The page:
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Dynamic Chiropractic – April 9, 2001, Vol. 19, Issue 08

Canadian Flu Vaccine May Be Making Some People Ill

By Michael Devitt
Officials in British Columbia and Quebec have launched an investigation to determine why hundreds of people in three Canadian provinces have gotten sick following their flu vaccinations. According to Health Canada, the country's national health service, more than 1,100 adverse reactions have been reported in people given Flurival, a vaccine made by BioChem Pharma of Quebec.

Flurival is one two flu vaccines administered in Canada. Last year, Flurival was given to the residents of British Columbia, Quebec and the Yukon. According to statistics from the Canadian Broadcasting Corporation, an average of 10 people have allergic reactions to the flu vaccine each year. In the last three months of 2000, however, 1,113 reactions were reported in conjunction with Flurival vaccinations.

The adverse reactions typically occur red four to six hours after a person was vaccinated. Symptoms included red eyes, swollen throats, tightness in the chest and breathing problems, which typically lasted 24 to 48 hours. In some extreme cases, people were admitted to the hospital with asthma-like symptoms. No deaths were reported in relation to the vaccine.

The other provinces received doses of a different vaccine (Aventis) manufactured in France. While no exact numbers have been given, an online news article from the Canadian Broadcasting Corporation (www.cbc.ca) stated that there were "significantly more reports of reactions to the vaccine distributed by BioChem Pharma than from the Aventis batches," which prompted the investigation.1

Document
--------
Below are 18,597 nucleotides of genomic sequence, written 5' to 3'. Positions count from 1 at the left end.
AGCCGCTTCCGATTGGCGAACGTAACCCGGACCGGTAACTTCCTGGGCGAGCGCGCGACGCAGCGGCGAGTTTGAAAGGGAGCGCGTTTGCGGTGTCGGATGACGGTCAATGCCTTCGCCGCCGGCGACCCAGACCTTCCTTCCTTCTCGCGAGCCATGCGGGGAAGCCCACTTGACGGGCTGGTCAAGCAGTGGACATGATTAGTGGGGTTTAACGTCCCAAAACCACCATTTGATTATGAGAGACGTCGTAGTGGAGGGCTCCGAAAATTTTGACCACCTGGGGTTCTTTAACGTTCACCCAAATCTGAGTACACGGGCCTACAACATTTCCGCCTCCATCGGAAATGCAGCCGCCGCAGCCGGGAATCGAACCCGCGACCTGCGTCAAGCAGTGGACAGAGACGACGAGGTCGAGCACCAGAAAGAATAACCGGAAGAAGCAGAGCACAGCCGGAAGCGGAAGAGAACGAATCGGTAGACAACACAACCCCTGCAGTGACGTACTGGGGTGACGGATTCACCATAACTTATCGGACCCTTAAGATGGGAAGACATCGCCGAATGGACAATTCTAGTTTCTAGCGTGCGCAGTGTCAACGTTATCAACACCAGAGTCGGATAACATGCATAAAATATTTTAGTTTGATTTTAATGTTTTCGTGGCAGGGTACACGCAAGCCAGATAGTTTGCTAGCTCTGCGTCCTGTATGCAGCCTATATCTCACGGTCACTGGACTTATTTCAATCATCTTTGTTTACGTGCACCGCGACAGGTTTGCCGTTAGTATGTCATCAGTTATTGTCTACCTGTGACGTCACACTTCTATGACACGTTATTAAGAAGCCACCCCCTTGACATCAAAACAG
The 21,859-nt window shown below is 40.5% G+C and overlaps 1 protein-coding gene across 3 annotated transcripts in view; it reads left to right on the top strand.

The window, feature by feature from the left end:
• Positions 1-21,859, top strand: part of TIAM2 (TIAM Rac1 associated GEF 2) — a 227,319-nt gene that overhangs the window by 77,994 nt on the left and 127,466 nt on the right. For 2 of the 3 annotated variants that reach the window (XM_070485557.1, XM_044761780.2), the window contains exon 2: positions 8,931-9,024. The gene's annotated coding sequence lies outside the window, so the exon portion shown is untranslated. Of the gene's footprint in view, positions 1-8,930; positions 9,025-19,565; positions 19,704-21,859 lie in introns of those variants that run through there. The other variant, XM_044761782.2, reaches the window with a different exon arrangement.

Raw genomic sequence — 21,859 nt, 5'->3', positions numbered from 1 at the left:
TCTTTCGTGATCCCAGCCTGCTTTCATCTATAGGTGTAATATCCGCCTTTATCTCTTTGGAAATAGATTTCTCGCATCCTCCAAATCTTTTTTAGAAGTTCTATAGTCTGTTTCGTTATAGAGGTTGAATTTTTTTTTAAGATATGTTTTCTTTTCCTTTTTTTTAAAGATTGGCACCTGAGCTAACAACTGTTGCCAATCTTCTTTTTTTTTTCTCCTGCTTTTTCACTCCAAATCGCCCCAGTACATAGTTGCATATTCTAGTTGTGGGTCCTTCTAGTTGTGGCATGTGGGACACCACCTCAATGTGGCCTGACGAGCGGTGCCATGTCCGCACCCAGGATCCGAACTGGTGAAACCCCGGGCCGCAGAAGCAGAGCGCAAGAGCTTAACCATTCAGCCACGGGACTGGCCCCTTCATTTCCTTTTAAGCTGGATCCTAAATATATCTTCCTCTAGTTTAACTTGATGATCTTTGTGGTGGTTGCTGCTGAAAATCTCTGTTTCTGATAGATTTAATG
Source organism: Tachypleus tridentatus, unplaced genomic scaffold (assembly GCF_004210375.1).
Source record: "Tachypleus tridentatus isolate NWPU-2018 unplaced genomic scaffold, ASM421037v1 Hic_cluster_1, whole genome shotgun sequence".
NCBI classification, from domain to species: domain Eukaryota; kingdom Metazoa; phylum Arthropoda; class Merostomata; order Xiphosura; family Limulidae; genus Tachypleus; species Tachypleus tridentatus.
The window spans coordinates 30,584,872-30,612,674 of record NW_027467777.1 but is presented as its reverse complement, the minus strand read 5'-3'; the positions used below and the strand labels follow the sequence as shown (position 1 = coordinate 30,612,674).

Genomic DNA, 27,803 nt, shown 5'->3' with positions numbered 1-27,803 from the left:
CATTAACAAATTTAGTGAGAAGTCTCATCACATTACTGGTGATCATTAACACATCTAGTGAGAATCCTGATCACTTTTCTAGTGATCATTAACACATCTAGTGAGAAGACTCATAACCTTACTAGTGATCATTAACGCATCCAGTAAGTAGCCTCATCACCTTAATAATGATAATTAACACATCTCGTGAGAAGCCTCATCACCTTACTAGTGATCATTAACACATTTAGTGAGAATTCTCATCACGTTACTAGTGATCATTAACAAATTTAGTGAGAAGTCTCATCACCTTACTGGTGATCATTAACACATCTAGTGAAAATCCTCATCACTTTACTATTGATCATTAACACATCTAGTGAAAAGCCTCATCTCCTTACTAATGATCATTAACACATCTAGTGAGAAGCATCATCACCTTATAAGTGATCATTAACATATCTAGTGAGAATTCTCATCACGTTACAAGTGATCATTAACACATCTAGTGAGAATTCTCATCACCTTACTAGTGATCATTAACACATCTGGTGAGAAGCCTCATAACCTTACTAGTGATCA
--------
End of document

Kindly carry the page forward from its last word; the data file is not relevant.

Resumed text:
Lab researchers at the Quebec Public Health Laboratory believe a previously undetected protein may be responsible for the reactions. Dr. Danuta Skowronski, an epidemiologist at the British Columbia Center for Disease Control, said the reactions associated with the vaccine suggests that a person's immune system is "sent into overdrive" following inoculation.

As part of the investigation, Skowronksi and other investigators will examine 60 subjects divided into three equal groups (20 people who were given Fluviral and suffered a reaction; 20 people who had the shot and no reaction; and 20 people who never received the vaccine). All 60 subjects will undergo skin tests to see what happens when tiny amounts of the vaccine are injected through small pin-pricks in the skin.

"We have to be very careful that we don't unnecessarily dissuade them (Canadian citizens) from getting a vaccine that could be potentially life-saving," said Skowronski. "On the other hand, we recognize that we want people to know about this syndrome and we don't want to keep the information from them."2

References

  1. B.C. investigating why flu shots made some sick. CBC.CA News, January 5, 2001.
  2. Howell M. Batch of flu shots causes side effects. Vancouver Sun, November 10, 2000.
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